Intended for healthcare professionals

Editor's Choice

Nervous laughter

BMJ 2005; 331 doi: (Published 10 November 2005) Cite this as: BMJ 2005;331:0-f
  1. Fiona Godlee, editor (fgodlee{at}

    “‘Tsunami not our problem,’ say top docs.” So ran the spoof headline at our strategy day last week. David Tovey, head of the BMJ's Clinical Evidence, was drawing his vision of a worst case tabloid future for the BMJ. (Other headlines on his flipchart masterpiece were “Name that rash and win an iPod,” and “Cox 6 inhibitors work for everyone.”)

    We were laughing at the time, if somewhat nervously, but the tsunami-rejecting, insular view within medicine is real (we have heard it from readers at focus groups). It is also to some extent understandable. After all, what can we as individuals do about natural disasters in far off places? Even those who are there to help, like Richard Villar writing in this week's journal, express feelings of hopelessness (p 1151). So what's the point of reading about healthcare challenges in developing countries? How does it help us practise better medicine and lead better lives?

    Our answer is that medicine cannot be practised in isolation. As the world becomes smaller, health care around the world has more, not less, in common. All healthcare systems struggle with the challenges of limited resources and growing demand. As well as providing clinically practical information (this week Caroline Mitchell and colleagues present a comprehensive review of the diagnosis and management of shoulder pain (p 1124)), we think the BMJ has a role in presenting an international perspective on health care.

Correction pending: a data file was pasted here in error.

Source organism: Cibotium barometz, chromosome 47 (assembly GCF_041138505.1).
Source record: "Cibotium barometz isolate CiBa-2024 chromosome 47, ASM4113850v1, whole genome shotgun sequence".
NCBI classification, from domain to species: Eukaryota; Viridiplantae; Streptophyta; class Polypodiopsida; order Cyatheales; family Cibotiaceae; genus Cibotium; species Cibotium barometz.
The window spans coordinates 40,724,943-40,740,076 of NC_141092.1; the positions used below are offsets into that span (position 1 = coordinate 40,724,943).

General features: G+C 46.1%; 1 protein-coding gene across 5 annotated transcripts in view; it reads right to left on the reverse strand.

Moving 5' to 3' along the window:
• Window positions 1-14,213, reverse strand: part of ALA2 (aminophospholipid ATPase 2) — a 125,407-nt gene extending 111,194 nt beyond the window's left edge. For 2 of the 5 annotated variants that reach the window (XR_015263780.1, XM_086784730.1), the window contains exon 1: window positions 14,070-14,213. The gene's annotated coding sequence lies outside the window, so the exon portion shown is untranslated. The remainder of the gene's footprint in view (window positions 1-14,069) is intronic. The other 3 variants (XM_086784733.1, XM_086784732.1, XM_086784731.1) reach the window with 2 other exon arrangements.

So we are proud this week to publish an important group of articles about health in the developing world. The authors—David Evans, Tessa Tan-Torres Edejer, and colleagues at WHO—use a uniquely systematic approach to examine the cost effectiveness of strategies to achieve the millennium development goals. All eight articles are published online this week and the first three appear in this week's journal (pp 1197, 1133, 1137).

    Of course, doctors in the UK have their own problems closer to home. The NHS is going through what Nick Timmins, in the first of two articles published this week, calls “the biggest revolution in the way its services are delivered since its foundation in 1948” (p 1141). His lucid account of how private health care has developed within the NHS launches a series of articles on the NHS revolution and health care in the market place.

    The BMJ's terrible tabloid future was not the only worst case scenario drawn at our strategy day. The other, from deputy editor Tony Delamothe, was a picture of an ivory tower muffled from external intrusion by thick shrubs, behind the comfortable walls of which the BMJ's editors sit and occasionally lob packages of stuff to whoever might be passing. The tag line was “From complacence to irrelevance.” Fear is a terrific motivator. We came out of the meeting inspired with new purpose and a plan of action. We'll tell you all about it soon.


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